Alabama Power has announced that their Smart Neighbourhood programme is near completion, bringing together high-performance homes, energy efficient systems, connected devices and a microgrid on a community-wide scale.
All the homes in the neighbourhood have been sold, with about half now occupied. The remaining homes under construction are expected to be completed in late spring.
“…We sold all of the 62 homes within six months of opening our model,” said Dwight Sandlin, Signature Homes CEO. “We feel Smart Neighbourhood is a game changer and will have a strong impact on the housing market for years to come.”
According to John Hudson, senior vice president of Marketing and Business Development for Alabama Power, “With Alabama Power’s Smart Neighbourhood, the future of residential energy has arrived.”
“Smart Neighbourhood brings together technologies and data in new ways that help families take control of their energy use and live better today.”
The Smart Neighbourhood homes are rated 35% more energy efficient than standard Alabama homes and provide home owners greater control over their appliances and energy usage.
The Smart Neighbourhood at Reynolds Landing is home to a microgrid comprising solar panels, battery storage and a backup natural gas generator. The neighbourhood is also tied to Alabama’s power grid. The neighbourhood’s intelligent technology communicates with each home’s heating, air conditioning and water heating systems to determine the best way to provide energy.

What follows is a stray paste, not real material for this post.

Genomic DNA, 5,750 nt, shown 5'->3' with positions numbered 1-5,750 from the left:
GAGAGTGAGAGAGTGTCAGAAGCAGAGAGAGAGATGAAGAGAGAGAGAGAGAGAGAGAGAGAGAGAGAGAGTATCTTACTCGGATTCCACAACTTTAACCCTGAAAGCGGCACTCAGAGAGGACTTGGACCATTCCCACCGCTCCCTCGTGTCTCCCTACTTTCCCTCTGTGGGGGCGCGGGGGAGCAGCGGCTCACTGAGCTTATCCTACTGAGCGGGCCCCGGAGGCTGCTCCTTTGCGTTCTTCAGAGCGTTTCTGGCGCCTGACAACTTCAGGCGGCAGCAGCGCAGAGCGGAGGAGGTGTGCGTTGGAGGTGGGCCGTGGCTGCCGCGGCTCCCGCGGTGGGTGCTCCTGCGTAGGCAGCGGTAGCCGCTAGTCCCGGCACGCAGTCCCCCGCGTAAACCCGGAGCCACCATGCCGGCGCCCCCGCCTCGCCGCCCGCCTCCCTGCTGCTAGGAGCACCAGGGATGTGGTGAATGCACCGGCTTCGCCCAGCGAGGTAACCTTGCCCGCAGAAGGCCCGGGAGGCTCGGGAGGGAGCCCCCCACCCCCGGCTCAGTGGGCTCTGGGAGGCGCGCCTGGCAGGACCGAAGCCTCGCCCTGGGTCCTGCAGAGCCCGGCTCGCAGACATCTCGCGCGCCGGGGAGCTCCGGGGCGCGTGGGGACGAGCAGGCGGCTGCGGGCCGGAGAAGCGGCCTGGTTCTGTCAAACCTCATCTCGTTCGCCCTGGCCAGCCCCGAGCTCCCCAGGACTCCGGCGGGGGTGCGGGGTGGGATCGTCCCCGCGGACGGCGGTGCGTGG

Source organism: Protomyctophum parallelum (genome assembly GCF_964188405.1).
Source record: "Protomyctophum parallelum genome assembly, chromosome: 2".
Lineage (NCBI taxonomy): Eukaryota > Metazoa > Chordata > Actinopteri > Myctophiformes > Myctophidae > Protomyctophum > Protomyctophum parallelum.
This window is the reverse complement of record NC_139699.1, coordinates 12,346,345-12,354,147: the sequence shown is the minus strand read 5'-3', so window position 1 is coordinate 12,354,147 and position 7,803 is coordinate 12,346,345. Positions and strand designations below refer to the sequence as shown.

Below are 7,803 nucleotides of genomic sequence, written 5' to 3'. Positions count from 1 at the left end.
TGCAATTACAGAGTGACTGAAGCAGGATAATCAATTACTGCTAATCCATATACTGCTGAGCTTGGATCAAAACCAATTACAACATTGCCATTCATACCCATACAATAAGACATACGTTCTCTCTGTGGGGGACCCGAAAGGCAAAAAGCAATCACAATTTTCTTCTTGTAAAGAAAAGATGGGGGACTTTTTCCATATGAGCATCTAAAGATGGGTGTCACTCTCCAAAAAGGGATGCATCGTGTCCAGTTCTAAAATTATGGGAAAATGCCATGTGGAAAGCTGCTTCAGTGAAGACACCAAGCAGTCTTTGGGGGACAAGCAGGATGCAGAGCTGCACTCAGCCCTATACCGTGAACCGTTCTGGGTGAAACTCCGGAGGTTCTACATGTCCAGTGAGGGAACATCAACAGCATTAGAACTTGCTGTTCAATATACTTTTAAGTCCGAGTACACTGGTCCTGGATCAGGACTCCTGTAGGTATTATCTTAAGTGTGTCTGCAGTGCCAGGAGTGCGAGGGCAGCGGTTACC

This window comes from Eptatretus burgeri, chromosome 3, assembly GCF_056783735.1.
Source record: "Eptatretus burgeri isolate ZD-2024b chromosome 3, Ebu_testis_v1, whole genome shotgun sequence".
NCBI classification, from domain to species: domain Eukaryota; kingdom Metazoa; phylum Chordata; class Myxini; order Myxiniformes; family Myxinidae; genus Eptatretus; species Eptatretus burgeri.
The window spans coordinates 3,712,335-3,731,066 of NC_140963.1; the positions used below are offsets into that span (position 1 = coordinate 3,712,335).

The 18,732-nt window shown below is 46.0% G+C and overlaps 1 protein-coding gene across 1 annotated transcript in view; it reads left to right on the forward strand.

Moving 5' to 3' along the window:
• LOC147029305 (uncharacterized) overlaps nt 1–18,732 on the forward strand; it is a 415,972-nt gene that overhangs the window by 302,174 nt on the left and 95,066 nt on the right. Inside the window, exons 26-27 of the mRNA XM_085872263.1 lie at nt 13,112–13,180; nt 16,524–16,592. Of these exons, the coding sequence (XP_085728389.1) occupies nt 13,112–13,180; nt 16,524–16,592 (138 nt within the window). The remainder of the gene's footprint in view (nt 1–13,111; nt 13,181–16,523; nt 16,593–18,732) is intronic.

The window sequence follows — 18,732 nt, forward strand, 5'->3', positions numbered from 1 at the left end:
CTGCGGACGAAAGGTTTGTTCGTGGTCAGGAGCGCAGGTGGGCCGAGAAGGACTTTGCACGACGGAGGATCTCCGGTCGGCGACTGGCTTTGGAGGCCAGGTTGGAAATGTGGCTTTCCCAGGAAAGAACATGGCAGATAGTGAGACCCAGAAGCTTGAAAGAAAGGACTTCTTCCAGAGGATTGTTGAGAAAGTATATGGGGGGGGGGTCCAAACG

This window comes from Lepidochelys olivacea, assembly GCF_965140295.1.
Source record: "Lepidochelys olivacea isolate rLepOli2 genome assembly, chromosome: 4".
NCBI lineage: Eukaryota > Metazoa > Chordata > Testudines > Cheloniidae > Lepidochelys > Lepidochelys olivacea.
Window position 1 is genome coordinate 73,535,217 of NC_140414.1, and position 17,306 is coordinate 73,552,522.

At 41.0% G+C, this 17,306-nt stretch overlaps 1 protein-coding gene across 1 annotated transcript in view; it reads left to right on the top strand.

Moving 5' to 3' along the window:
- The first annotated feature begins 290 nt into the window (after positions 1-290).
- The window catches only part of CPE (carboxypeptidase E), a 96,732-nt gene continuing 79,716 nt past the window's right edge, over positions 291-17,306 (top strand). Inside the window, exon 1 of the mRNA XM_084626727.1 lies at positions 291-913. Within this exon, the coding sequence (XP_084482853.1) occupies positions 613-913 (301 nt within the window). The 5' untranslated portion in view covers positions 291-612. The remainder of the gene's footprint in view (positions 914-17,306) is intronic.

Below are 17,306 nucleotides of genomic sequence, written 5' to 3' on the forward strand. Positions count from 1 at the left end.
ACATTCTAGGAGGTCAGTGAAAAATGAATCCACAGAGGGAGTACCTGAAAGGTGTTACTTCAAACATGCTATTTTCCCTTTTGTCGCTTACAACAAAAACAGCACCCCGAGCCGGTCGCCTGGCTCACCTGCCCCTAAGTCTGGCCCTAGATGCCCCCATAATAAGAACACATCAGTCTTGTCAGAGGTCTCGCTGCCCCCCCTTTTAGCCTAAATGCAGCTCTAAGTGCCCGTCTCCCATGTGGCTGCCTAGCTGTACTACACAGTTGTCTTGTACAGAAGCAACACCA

“Smart Neighbourhood systems can analyse and predict the entire community’s future energy needs and ensure customers are served in the most efficient ways possible,” said John Hudson.
Alabama Power is gathering data from the homes and microgrid over the next two years. This data will shape future energy efficiency programmes, to meet the evolving needs of customer.
In addition to Signature Homes, Smart Neighbourhood was made possible through partnerships with researchers from Alabama Power’s parent company, Southern Company, the U.S. Department of Energy’s Oak Ridge National Laboratory, and the Electric Power Research Institute, as well as technology vendors Carrier, Vivint and Rheem, among others.